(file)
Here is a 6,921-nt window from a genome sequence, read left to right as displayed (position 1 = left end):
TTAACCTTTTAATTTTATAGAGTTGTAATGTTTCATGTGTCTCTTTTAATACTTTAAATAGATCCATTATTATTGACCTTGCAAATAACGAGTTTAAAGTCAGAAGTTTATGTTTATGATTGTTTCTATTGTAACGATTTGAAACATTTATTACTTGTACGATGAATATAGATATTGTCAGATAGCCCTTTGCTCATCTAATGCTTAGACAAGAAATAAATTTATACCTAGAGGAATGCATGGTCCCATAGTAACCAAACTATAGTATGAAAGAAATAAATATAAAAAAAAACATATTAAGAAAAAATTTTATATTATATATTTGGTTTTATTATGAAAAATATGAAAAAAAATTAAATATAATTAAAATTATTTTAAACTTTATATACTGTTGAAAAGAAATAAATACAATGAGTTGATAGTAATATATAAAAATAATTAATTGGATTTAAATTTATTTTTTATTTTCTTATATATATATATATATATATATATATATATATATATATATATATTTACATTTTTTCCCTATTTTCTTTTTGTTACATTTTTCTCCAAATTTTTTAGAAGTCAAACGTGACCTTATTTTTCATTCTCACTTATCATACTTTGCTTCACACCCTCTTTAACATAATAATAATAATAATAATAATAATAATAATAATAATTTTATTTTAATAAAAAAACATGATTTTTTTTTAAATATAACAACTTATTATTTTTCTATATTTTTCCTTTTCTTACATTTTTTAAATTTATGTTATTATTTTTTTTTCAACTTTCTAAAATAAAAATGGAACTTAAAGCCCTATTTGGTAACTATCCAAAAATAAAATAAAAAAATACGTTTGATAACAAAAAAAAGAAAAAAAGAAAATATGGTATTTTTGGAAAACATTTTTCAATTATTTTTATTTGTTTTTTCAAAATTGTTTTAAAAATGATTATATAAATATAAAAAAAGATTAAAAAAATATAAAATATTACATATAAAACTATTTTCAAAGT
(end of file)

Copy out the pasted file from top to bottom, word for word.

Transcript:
Here is a 6,921-nt window from a genome sequence, read left to right as displayed (position 1 = left end):
TTAACCTTTTAATTTTATAGAGTTGTAATGTTTCATGTGTCTCTTTTAATACTTTAAATAGATCCATTATTATTGACCTTGCAAATAACGAGTTTAAAGTCAGAAGTTTATGTTTATGATTGTTTCTATTGTAACGATTTGAAACATTTATTACTTGTACGATGAATATAGATATTGTCAGATAGCCCTTTGCTCATCTAATGCTTAGACAAGAAATAAATTTATACCTAGAGGAATGCATGGTCCCATAGTAACCAAACTATAGTATGAAAGAAATAAATATAAAAAAAAACATATTAAGAAAAAATTTTATATTATATATTTGGTTTTATTATGAAAAATATGAAAAAAAATTAAATATAATTAAAATTATTTTAAACTTTATATACTGTTGAAAAGAAATAAATACAATGAGTTGATAGTAATATATAAAAATAATTAATTGGATTTAAATTTATTTTTTATTTTCTTATATATATATATATATATATATATATATATATATATATATATATTTACATTTTTTCCCTATTTTCTTTTTGTTACATTTTTCTCCAAATTTTTTAGAAGTCAAACGTGACCTTATTTTTCATTCTCACTTATCATACTTTGCTTCACACCCTCTTTAACATAATAATAATAATAATAATAATAATAATAATAATAATTTTATTTTAATAAAAAAACATGATTTTTTTTTAAATATAACAACTTATTATTTTTCTATATTTTTCCTTTTCTTACATTTTTTAAATTTATGTTATTATTTTTTTTTCAACTTTCTAAAATAAAAATGGAACTTAAAGCCCTATTTGGTAACTATCCAAAAATAAAATAAAAAAATACGTTTGATAACAAAAAAAAGAAAAAAAGAAAATATGGTATTTTTGGAAAACATTTTTCAATTATTTTTATTTGTTTTTTCAAAATTGTTTTAAAAATGATTATATAAATATAAAAAAAGATTAAAAAAATATAAAATATTACATATAAAACTATTTTCAAAGT